S3: Tomorrow , the U.S. Supreme Court will hear arguments challenging a California law that prohibits cruelty to factory farm animals. The law forbids the sale of meat and egg products in the state when animals have been confined to cruel and extreme conditions. And that would include the so-called gestation crates used by most of the nation's pork producers to prevent pregnant pigs from moving until they give birth. Supporters of the California law say this case has the potential to unite conservative and liberal justices in supporting the humane treatment of animals. But others point to the business friendly bent of the court and say it's not likely. Joining me is Professor Glenn Smith , who teaches constitutional law at the California Western School of Law. And , Glenn , welcome back to the program.

S2: Thank you. Great to be here.

S3: Now , Californians voted on Prop 12 , dealing with the humane treatment of farm animals back in 2018.

S2: And it basically said that both in-state producers and out-of-state producers who sell pork in California can't confine breeding pigs in cages so that they can't lie down or move around easily. And then a second part of it that's being especially challenge now is that each breeding pig has to have at least 24 square feet. So six by four feet.


S2: And , you know , hundreds of them can be together. But but separate and their ability to move around before Prop 12 was passed was was , at least from my layman's perspective , fairly limited.

S3: The Prop 12 law also prohibits the sale of things like eggs when chickens are not treated well on factory farms.

S2: Although the the petitioner or the person bringing the lawsuit all throughout the levels of court and up to the Supreme Court is the National Pork Producers Council. So the focus at the oral argument tomorrow and in this case is really going to be on the impact of the pork related restrictions on the industry and on animal welfare and human health.


S2: It doesn't rip off the tongue of everyone who's thinking about free speech and whatever , but it's called the dormant commerce clause. And this one , as we know , the commerce power , is basically a grant of commerce regulation authority to Congress. That's what they use for Obamacare , for example. It's also been held by courts for decades to restrict the extent to which states , in passing normal economic and social welfare legislation , can have a negative effect on out-of-state industry. So there are several prongs of this doctrine , and two of them specifically are at issue in this court case.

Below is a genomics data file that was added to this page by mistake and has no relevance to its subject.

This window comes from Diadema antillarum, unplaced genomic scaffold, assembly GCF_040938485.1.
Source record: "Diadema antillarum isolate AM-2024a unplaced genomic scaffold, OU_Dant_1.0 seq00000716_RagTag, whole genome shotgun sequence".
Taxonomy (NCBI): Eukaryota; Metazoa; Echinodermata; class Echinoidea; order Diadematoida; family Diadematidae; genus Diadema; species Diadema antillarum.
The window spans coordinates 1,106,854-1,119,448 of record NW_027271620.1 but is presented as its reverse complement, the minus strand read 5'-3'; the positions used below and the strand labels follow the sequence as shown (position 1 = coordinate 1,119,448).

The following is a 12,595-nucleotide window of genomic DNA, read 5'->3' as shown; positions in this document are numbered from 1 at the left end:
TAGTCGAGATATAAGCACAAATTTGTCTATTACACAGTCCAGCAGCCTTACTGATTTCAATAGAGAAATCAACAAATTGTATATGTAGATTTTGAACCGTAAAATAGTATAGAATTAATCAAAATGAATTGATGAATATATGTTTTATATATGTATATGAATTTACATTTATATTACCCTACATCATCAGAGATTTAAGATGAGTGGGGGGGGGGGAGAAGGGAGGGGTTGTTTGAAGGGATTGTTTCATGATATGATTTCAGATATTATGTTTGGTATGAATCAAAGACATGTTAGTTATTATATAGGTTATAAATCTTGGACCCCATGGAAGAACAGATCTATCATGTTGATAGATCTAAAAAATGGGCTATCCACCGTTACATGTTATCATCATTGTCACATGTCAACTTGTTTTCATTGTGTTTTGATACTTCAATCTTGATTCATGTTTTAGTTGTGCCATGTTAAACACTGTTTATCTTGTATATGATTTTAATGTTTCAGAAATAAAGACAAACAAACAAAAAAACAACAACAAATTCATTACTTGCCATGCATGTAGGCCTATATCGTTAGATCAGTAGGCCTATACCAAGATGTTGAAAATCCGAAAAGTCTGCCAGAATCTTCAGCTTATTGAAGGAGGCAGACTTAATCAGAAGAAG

S3: Can you explain the to two different angles that are at issue in this court case ? Sure.

S2: The the more typical one is is called the pike balancing test. Pike being the case. And what it basically says is , yes , the burdens on out-of-state industry are , quote , clearly excessive in light of the benefits. So it's very burdensome , but doesn't get much in the way of benefits. It's unconstitutional That , as you can imagine , Maureen , involves a lot of authority to courts to act like legislators in balance. Now , what are the pros and cons of this legislation ? The one that's less typical and which , frankly , the pork producers are trying to get the court to stretch goes by the really snappy title of the Extraterritorial Ality Doctrine. So could even pronounce it the extra territoriality doctrine. And basically what that says is when the regulation is so extreme that it amounts to controlling the prices charged by out-of-state producers , it's pretty clearly unconstitutional , and it's been a fairly limited doctrine , But the producers are trying to get it to be stretched here because the reality is the vast majority of pork that's sold in California is not produced in our state , but out of state. And so they claim that this law has the equivalent of basically dictating the practices and prices out of state.

S3: But there are other California specific laws like gasoline blends that only affect California and that the overall gas industry adapt.

S2: California argues that various major sectors of the pork production industry and various large grocery chains that buy pork have already adapted to this. And that's just the California says that's just the normal thing that any state regulation , including California's adopted for good reasons. It has the effect of making industries have to change their practices , which raises prices and consumers deal with it and life goes on. What's different about this is some of those ones that you mentioned are under federal regulation and the federal government. Congress can give states the authority to to regulate in ways that this doesn't involve. The federal law doesn't authorize Those California voters in California did this on their own pardon the pun initiative. They went they decided to do this on their own without the cover of federal law. And that's why these doctrines apply somewhat more vulnerable.

S3: Even though the court's focus may not be on the humane treatment of animals.